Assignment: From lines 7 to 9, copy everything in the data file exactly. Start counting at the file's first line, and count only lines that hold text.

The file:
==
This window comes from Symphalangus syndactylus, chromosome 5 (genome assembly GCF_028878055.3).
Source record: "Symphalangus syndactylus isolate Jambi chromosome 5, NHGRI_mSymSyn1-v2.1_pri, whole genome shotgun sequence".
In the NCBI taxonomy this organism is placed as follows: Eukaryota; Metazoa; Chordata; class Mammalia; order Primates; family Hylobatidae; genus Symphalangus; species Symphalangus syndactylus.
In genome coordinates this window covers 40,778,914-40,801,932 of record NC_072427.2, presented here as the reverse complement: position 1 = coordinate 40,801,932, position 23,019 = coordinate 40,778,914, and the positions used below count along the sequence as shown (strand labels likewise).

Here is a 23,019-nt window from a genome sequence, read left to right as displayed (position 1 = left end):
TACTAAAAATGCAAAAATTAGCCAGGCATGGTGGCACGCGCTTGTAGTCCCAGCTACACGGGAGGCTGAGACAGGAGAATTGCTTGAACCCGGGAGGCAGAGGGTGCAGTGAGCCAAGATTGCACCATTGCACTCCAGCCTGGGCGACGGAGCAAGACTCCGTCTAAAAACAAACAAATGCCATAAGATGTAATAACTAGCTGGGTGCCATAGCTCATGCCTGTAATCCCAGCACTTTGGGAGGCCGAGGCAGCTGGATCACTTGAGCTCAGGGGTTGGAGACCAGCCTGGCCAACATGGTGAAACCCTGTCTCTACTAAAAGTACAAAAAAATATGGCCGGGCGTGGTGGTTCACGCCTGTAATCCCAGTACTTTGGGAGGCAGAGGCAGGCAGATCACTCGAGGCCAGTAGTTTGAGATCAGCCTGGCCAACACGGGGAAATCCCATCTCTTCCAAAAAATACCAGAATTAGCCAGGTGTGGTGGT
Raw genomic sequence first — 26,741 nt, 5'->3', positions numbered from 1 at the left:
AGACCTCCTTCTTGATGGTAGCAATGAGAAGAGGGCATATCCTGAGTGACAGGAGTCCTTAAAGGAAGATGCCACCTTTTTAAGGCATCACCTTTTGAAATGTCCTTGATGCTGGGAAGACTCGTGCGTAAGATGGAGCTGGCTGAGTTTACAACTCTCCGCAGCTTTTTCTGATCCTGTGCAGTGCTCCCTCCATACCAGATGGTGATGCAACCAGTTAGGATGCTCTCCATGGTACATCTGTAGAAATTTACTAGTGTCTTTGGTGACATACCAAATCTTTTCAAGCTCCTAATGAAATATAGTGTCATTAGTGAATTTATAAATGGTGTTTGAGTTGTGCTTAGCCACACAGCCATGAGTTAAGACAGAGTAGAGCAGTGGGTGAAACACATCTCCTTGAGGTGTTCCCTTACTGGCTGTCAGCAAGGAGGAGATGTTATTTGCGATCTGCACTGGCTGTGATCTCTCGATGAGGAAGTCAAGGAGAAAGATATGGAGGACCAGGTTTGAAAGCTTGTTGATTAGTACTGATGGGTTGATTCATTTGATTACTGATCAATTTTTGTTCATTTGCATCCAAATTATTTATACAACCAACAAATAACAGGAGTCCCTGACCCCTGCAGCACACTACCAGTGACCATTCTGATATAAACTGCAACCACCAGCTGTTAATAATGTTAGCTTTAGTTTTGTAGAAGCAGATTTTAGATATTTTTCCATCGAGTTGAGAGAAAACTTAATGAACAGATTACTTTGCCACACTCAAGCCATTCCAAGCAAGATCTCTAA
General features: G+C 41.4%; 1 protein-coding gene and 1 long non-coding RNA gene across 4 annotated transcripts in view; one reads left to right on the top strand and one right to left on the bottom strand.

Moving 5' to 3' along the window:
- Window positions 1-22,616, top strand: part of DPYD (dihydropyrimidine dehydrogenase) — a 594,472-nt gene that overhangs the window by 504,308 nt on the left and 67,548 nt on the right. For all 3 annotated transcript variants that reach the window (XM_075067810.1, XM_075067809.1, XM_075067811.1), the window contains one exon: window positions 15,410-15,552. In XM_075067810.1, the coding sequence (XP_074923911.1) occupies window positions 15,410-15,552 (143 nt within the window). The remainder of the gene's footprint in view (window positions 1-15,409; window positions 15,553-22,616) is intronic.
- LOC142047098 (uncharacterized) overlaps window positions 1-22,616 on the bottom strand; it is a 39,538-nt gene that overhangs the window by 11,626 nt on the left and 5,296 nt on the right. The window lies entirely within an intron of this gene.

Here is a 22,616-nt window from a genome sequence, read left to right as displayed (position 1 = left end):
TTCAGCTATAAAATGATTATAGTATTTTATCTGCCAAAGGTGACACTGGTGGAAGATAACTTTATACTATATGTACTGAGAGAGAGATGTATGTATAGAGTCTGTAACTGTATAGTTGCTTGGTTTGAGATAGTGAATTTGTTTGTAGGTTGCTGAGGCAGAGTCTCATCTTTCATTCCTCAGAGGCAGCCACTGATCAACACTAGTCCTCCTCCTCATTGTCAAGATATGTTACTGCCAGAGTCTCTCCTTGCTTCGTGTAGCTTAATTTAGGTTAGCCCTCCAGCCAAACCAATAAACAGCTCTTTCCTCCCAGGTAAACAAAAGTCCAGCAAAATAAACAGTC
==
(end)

Raw genomic sequence first — 26,741 nt, 5'->3', positions numbered from 1 at the left:
AGACCTCCTTCTTGATGGTAGCAATGAGAAGAGGGCATATCCTGAGTGACAGGAGTCCTTAAAGGAAGATGCCACCTTTTTAAGGCATCACCTTTTGAAATGTCCTTGATGCTGGGAAGACTCGTGCGTAAGATGGAGCTGGCTGAGTTTACAACTCTCCGCAGCTTTTTCTGATCCTGTGCAGTGCTCCCTCCATACCAGATGGTGATGCAACCAGTTAGGATGCTCTCCATGGTACATCTGTAGAAATTTACTAGTGTCTTTGGTGACATACCAAATCTTTTCAAGCTCCTAATGAAATATAGTGTCATTAGTGAATTTATAAATGGTGTTTGAGTTGTGCTTAGCCACACAGCCATGAGTTAAGACAGAGTAGAGCAGTGGGTGAAACACATCTCCTTGAGGTGTTCCCTTACTGGCTGTCAGCAAGGAGGAGATGTTATTTGCGATCTGCACTGGCTGTGATCTCTCGATGAGGAAGTCAAGGAGAAAGATATGGAGGACCAGGTTTGAAAGCTTGTTGATTAGTACTGATGGGTTGATTCATTTGATTACTGATCAATTTTTGTTCATTTGCATCCAAATTATTTATACAACCAACAAATAACAGGAGTCCCTGACCCCTGCAGCACACTACCAGTGACCATTCTGATATAAACTGCAACCACCAGCTGTTAATAATGTTAGCTTTAGTTTTGTAGAAGCAGATTTTAGATATTTTTCCATCGAGTTGAGAGAAAACTTAATGAACAGATTACTTTGCCACACTCAAGCCATTCCAAGCAAGATCTCTAA
General features: G+C 41.4%; 1 protein-coding gene and 1 long non-coding RNA gene across 4 annotated transcripts in view; one reads left to right on the top strand and one right to left on the bottom strand.